Can Scotland outmuscle the All Blacks?
How do Scotland beat the All Blacks? Do you think we can?
Kamate, Kamate, Ka Ora Ka Ora. Yup, former Scotland scrum half Roy Laidlaw and I sat up very late in Northern New Zealand with a travelling troupe of Maori dancers and learned the Haka in 1983.
Oh, I can be cynical at times, but the All Black Haka is one of the great wonders of the world, as are the All Blacks.
I played the All Blacks for the first time for Glasgow way back in 1979. I turned up in my car, aged 21, to watch their bus arrive at the then Pond Hotel in Glasgow's west end.
The car's engine stopped purring as I turned the key; I looked around this strangely busy car park.
To my left was the Glasgow coach Bill Dickinson, trying to look anonymous under a cloth cap and slumped in his car, and at least three of my team mates were dotted around the car park in their cars.
Scotland face a huge task against the mighty All Blacks at Murrayfield
The All Blacks were a draw even for future opponents. We were beaten 9-3 or something similar and thought we should have won at a packed Hughenden.
But that was just the point. The All Blacks won.
And in a 105-year history of touring this country they have never been beaten by us.
And no wonder, frankly, if you take a look at the remarkable skills on display in the All Blacks "Pick Me" videos on Youtube: all that catching balls from behind looks tough.
And just looking through this New Zealand team to play Scotland it is remarkable in its strength.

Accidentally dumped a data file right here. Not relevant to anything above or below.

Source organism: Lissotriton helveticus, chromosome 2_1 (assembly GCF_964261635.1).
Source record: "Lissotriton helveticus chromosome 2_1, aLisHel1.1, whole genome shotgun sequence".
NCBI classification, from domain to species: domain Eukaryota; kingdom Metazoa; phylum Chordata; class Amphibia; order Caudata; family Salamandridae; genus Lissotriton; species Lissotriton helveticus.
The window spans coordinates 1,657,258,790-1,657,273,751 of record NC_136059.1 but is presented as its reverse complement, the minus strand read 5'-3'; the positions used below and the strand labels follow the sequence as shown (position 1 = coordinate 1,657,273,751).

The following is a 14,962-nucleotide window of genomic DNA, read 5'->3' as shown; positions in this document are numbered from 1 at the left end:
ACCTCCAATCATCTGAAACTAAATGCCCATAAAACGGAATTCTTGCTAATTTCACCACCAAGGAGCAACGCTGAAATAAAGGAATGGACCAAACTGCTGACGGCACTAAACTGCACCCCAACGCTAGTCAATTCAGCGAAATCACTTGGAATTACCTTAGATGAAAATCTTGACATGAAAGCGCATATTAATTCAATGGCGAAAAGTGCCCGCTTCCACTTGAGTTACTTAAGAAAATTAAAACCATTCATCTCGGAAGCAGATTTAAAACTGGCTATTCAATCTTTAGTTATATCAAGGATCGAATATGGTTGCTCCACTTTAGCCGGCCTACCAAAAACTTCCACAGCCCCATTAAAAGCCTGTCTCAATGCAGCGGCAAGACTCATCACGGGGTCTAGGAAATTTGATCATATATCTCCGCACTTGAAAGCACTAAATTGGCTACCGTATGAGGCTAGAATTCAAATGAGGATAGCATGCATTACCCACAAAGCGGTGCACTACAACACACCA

Piri Weepu, for me, has always been one of the world's great scrum halves.
Richie McCaw has possibly been the world's top back row forward. Cory Jane and Israel Dagg are remarkable attack runners, Dan Carter would get in any team's first XV, and the All Blacks, frankly, hate losing.
This is the bit where you call me an eternal optimist.
I think Scotland can win this game; I have a worry as to whether big Richie Gray is fully fit, and our half backs might be light and targeted by New Zealand, as will the midfield.
Nevertheless, it's a balanced side and probably mighty hacked off at winning their big games away from home and not at Murrayfield.
You see, if you win in Australia, as Scotland did in the summer, it's not classified as a "real" result: It wasn't in the World Cup nor the Six Nations.
So, Andy Robinson's men have the chance to get away from the strife at Sale, the erratic form of Edinburgh and get back in the groove.
If Scotland do turn up, don't get overawed, and treat Murrayfield as a place to be confident, then this game can be won.
Bad weather or good, Scotland can beat the world's greatest rugby team. Now John, settle down, or you will have a heart attack.
Right you lot, how do you think the game will go?
Follow John Beattie on twitter on @bbcjohnbeattie